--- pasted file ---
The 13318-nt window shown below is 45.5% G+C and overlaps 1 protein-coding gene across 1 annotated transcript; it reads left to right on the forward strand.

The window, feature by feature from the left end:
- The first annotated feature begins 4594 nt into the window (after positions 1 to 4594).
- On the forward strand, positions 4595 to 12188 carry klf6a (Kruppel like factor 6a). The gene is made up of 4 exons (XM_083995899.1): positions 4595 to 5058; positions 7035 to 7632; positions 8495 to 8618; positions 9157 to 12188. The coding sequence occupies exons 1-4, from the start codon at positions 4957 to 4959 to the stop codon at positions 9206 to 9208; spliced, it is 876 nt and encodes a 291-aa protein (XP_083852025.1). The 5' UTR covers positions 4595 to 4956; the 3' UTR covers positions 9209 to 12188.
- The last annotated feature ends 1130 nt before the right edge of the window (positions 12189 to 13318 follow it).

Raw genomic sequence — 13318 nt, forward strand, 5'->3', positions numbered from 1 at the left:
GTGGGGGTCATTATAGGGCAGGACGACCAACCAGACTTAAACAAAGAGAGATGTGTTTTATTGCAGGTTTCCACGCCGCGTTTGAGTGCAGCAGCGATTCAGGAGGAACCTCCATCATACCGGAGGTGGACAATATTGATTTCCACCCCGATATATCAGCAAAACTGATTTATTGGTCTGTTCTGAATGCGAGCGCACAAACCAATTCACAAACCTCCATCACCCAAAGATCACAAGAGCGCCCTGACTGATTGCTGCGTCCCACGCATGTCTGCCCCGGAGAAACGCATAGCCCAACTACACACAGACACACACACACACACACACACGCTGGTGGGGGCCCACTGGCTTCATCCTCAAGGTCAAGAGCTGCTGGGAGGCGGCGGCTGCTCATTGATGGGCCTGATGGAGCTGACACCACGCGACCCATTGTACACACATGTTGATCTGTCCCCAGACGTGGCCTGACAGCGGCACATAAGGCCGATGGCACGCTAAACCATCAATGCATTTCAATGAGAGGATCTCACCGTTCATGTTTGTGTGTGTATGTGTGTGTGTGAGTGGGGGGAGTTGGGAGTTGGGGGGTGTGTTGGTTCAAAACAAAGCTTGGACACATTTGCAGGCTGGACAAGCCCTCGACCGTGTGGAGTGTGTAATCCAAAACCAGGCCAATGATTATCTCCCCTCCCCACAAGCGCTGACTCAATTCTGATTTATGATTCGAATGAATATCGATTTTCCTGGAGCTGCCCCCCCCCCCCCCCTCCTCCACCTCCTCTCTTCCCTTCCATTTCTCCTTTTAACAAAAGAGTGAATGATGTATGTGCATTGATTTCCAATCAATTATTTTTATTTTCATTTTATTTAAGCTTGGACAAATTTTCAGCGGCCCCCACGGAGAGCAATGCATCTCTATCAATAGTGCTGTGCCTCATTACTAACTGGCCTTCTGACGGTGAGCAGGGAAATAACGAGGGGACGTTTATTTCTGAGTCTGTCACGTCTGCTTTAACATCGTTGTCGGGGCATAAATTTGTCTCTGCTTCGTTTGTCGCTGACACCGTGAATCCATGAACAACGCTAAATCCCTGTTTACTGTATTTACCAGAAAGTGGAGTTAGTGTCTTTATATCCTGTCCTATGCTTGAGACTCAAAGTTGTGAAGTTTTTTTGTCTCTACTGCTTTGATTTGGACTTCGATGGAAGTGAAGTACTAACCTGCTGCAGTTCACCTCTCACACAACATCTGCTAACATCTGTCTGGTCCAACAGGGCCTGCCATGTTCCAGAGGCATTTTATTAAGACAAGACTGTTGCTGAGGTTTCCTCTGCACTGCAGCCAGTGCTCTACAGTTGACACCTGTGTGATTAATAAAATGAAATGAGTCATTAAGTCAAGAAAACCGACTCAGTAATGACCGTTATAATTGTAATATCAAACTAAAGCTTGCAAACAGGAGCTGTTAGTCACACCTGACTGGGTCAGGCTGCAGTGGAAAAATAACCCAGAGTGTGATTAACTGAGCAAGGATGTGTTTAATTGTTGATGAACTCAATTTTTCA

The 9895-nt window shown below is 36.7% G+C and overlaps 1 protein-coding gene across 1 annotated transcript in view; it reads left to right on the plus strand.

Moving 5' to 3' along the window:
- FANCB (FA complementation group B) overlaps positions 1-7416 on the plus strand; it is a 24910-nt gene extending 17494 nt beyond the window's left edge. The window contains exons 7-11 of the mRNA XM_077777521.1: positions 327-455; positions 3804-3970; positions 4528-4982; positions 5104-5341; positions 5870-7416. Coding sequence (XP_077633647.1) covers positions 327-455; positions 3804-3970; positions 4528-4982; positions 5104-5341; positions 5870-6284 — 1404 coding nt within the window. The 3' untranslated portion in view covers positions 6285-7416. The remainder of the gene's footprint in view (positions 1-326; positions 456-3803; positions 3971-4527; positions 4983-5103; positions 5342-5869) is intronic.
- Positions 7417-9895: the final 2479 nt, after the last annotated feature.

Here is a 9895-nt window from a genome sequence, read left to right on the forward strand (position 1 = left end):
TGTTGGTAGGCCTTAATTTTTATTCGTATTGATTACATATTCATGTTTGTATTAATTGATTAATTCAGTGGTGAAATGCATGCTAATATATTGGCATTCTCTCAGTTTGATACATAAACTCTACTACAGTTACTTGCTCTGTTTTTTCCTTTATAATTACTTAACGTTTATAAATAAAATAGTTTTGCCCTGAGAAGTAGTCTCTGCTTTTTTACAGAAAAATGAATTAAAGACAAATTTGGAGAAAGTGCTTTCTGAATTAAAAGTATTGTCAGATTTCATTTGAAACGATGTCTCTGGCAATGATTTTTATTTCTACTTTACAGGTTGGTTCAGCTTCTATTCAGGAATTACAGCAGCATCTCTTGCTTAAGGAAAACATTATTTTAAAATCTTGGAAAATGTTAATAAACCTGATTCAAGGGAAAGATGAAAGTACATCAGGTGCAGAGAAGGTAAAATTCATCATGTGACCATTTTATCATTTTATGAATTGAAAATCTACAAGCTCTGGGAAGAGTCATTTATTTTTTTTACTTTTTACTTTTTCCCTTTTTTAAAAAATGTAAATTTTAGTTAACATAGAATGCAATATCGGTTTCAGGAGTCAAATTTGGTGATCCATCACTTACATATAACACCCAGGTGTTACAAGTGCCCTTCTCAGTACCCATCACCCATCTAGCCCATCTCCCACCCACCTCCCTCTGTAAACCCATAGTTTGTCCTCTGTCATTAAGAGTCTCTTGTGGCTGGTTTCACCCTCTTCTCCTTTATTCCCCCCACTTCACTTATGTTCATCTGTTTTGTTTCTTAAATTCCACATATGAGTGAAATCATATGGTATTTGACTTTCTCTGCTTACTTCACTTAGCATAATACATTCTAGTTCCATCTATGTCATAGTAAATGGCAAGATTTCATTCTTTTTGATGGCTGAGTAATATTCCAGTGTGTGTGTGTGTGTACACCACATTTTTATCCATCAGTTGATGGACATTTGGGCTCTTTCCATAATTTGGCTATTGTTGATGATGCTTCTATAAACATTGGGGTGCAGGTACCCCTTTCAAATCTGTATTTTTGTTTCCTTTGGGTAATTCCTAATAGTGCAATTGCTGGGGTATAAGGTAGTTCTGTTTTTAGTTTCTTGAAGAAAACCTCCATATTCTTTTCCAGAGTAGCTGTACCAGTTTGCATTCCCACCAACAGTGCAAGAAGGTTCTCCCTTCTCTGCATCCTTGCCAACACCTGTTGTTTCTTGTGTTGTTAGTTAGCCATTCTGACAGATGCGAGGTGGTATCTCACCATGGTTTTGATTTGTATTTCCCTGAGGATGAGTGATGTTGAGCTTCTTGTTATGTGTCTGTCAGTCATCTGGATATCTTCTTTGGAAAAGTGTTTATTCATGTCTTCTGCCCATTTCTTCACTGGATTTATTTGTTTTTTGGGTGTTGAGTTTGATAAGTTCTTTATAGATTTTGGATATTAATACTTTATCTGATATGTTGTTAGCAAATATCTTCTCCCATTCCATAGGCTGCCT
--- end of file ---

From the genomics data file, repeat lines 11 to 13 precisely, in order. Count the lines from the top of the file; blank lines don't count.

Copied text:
- Positions 7417-9895: the final 2479 nt, after the last annotated feature.

Here is a 9895-nt window from a genome sequence, read left to right on the forward strand (position 1 = left end):
TGTTGGTAGGCCTTAATTTTTATTCGTATTGATTACATATTCATGTTTGTATTAATTGATTAATTCAGTGGTGAAATGCATGCTAATATATTGGCATTCTCTCAGTTTGATACATAAACTCTACTACAGTTACTTGCTCTGTTTTTTCCTTTATAATTACTTAACGTTTATAAATAAAATAGTTTTGCCCTGAGAAGTAGTCTCTGCTTTTTTACAGAAAAATGAATTAAAGACAAATTTGGAGAAAGTGCTTTCTGAATTAAAAGTATTGTCAGATTTCATTTGAAACGATGTCTCTGGCAATGATTTTTATTTCTACTTTACAGGTTGGTTCAGCTTCTATTCAGGAATTACAGCAGCATCTCTTGCTTAAGGAAAACATTATTTTAAAATCTTGGAAAATGTTAATAAACCTGATTCAAGGGAAAGATGAAAGTACATCAGGTGCAGAGAAGGTAAAATTCATCATGTGACCATTTTATCATTTTATGAATTGAAAATCTACAAGCTCTGGGAAGAGTCATTTATTTTTTTTACTTTTTACTTTTTCCCTTTTTTAAAAAATGTAAATTTTAGTTAACATAGAATGCAATATCGGTTTCAGGAGTCAAATTTGGTGATCCATCACTTACATATAACACCCAGGTGTTACAAGTGCCCTTCTCAGTACCCATCACCCATCTAGCCCATCTCCCACCCACCTCCCTCTGTAAACCCATAGTTTGTCCTCTGTCATTAAGAGTCTCTTGTGGCTGGTTTCACCCTCTTCTCCTTTATTCCCCCCACTTCACTTATGTTCATCTGTTTTGTTTCTTAAATTCCACATATGAGTGAAATCATATGGTATTTGACTTTCTCTGCTTACTTCACTTAGCATAATACATTCTAGTTCCATCTATGTCATAGTAAATGGCAAGATTTCATTCTTTTTGATGGCTGAGTAATATTCCAGTGTGTGTGTGTGTGTACACCACATTTTTATCCATCAGTTGATGGACATTTGGGCTCTTTCCATAATTTGGCTATTGTTGATGATGCTTCTATAAACATTGGGGTGCAGGTACCCCTTTCAAATCTGTATTTTTGTTTCCTTTGGGTAATTCCTAATAGTGCAATTGCTGGGGTATAAGGTAGTTCTGTTTTTAGTTTCTTGAAGAAAACCTCCATATTCTTTTCCAGAGTAGCTGTACCAGTTTGCATTCCCACCAACAGTGCAAGAAGGTTCTCCCTTCTCTGCATCCTTGCCAACACCTGTTGTTTCTTGTGTTGTTAGTTAGCCATTCTGACAGATGCGAGGTGGTATCTCACCATGGTTTTGATTTGTATTTCCCTGAGGATGAGTGATGTTGAGCTTCTTGTTATGTGTCTGTCAGTCATCTGGATATCTTCTTTGGAAAAGTGTTTATTCATGTCTTCTGCCCATTTCTTCACTGGATTTATTTGTTTTTTGGGTGTTGAGTTTGATAAGTTCTTTATAGATTTTGGATATTAATACTTTATCTGATATGTTGTTAGCAAATATCTTCTCCCATTCCATAGGCTGCCT